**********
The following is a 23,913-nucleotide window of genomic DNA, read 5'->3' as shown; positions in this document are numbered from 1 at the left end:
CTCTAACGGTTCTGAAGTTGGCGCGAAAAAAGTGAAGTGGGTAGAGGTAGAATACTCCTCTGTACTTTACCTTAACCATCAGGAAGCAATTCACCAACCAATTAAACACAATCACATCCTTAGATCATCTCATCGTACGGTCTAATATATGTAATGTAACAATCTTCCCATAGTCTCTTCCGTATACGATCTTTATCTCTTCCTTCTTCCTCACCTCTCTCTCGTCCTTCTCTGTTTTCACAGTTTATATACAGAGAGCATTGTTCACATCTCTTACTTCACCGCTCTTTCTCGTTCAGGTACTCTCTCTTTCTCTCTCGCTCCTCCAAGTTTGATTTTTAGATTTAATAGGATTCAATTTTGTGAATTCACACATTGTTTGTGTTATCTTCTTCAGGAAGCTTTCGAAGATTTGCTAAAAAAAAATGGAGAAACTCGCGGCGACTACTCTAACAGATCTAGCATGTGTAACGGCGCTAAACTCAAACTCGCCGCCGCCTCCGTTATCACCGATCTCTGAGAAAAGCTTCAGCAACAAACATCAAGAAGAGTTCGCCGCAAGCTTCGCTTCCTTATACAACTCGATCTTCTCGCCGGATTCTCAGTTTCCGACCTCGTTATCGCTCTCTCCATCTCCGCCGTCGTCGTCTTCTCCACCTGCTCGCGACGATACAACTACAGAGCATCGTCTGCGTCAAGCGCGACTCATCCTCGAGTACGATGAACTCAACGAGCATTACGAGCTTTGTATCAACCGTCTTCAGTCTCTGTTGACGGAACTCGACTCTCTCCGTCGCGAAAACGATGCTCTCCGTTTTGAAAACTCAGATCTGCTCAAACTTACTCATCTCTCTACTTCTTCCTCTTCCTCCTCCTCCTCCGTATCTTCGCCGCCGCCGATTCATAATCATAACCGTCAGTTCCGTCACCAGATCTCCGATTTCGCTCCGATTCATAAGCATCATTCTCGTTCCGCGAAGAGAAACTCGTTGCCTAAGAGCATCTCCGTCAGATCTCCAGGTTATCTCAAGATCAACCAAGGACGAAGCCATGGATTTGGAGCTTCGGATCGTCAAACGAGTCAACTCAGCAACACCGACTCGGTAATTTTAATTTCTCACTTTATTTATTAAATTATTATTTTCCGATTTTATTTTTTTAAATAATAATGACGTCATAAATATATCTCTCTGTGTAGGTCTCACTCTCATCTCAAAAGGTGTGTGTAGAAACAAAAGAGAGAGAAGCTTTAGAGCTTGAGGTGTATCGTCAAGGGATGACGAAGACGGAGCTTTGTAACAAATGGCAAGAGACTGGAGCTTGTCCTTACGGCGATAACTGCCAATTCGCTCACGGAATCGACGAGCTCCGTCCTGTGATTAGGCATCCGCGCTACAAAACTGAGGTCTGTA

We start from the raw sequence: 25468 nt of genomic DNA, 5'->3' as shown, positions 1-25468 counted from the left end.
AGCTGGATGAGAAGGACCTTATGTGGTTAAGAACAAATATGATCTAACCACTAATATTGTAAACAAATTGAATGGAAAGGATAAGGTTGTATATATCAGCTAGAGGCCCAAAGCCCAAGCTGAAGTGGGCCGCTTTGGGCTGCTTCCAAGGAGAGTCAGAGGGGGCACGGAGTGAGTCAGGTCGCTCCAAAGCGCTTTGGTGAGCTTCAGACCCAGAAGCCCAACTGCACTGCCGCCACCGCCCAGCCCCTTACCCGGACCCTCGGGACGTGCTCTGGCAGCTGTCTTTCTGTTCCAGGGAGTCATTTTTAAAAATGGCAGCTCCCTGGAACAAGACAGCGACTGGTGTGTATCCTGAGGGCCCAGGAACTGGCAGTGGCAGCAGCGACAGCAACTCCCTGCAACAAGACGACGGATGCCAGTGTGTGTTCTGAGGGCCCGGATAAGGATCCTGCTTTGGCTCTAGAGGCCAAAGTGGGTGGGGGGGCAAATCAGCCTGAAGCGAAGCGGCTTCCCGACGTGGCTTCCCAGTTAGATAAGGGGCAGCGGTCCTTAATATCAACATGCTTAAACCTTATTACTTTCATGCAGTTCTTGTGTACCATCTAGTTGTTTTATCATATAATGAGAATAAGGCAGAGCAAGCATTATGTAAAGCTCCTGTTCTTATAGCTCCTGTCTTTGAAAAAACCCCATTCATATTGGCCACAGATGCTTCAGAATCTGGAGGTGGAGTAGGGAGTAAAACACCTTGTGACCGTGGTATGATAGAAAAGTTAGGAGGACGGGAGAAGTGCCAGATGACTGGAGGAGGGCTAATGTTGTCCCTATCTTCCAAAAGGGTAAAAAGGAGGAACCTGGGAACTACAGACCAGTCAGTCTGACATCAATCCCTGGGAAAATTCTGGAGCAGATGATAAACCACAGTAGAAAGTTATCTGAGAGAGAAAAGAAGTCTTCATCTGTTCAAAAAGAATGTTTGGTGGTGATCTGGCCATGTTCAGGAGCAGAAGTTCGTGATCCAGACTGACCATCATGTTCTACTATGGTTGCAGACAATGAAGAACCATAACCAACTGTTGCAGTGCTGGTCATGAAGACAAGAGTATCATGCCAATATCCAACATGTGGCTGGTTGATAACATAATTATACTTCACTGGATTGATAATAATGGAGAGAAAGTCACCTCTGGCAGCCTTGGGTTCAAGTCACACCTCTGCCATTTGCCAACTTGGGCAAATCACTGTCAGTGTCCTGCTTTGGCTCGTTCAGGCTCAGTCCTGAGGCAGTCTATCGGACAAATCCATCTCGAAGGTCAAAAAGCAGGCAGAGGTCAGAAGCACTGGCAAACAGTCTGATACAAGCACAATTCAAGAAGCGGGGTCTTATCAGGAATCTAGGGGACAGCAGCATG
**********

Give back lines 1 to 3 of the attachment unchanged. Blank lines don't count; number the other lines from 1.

The following is a 23,913-nucleotide window of genomic DNA, read 5'->3' as shown; positions in this document are numbered from 1 at the left end:
CTCTAACGGTTCTGAAGTTGGCGCGAAAAAAGTGAAGTGGGTAGAGGTAGAATACTCCTCTGTACTTTACCTTAACCATCAGGAAGCAATTCACCAACCAATTAAACACAATCACATCCTTAGATCATCTCATCGTACGGTCTAATATATGTAATGTAACAATCTTCCCATAGTCTCTTCCGTATACGATCTTTATCTCTTCCTTCTTCCTCACCTCTCTCTCGTCCTTCTCTGTTTTCACAGTTTATATACAGAGAGCATTGTTCACATCTCTTACTTCACCGCTCTTTCTCGTTCAGGTACTCTCTCTTTCTCTCTCGCTCCTCCAAGTTTGATTTTTAGATTTAATAGGATTCAATTTTGTGAATTCACACATTGTTTGTGTTATCTTCTTCAGGAAGCTTTCGAAGATTTGCTAAAAAAAAATGGAGAAACTCGCGGCGACTACTCTAACAGATCTAGCATGTGTAACGGCGCTAAACTCAAACTCGCCGCCGCCTCCGTTATCACCGATCTCTGAGAAAAGCTTCAGCAACAAACATCAAGAAGAGTTCGCCGCAAGCTTCGCTTCCTTATACAACTCGATCTTCTCGCCGGATTCTCAGTTTCCGACCTCGTTATCGCTCTCTCCATCTCCGCCGTCGTCGTCTTCTCCACCTGCTCGCGACGATACAACTACAGAGCATCGTCTGCGTCAAGCGCGACTCATCCTCGAGTACGATGAACTCAACGAGCATTACGAGCTTTGTATCAACCGTCTTCAGTCTCTGTTGACGGAACTCGACTCTCTCCGTCGCGAAAACGATGCTCTCCGTTTTGAAAACTCAGATCTGCTCAAACTTACTCATCTCTCTACTTCTTCCTCTTCCTCCTCCTCCTCCGTATCTTCGCCGCCGCCGATTCATAATCATAACCGTCAGTTCCGTCACCAGATCTCCGATTTCGCTCCGATTCATAAGCATCATTCTCGTTCCGCGAAGAGAAACTCGTTGCCTAAGAGCATCTCCGTCAGATCTCCAGGTTATCTCAAGATCAACCAAGGACGAAGCCATGGATTTGGAGCTTCGGATCGTCAAACGAGTCAACTCAGCAACACCGACTCGGTAATTTTAATTTCTCACTTTATTTATTAAATTATTATTTTCCGATTTTATTTTTTTAAATAATAATGACGTCATAAATATATCTCTCTGTGTAGGTCTCACTCTCATCTCAAAAGGTGTGTGTAGAAACAAAAGAGAGAGAAGCTTTAGAGCTTGAGGTGTATCGTCAAGGGATGACGAAGACGGAGCTTTGTAACAAATGGCAAGAGACTGGAGCTTGTCCTTACGGCGATAACTGCCAATTCGCTCACGGAATCGACGAGCTCCGTCCTGTGATTAGGCATCCGCGCTACAAAACTGAGGTCTGTA

We start from the raw sequence: 25468 nt of genomic DNA, 5'->3' as shown, positions 1-25468 counted from the left end.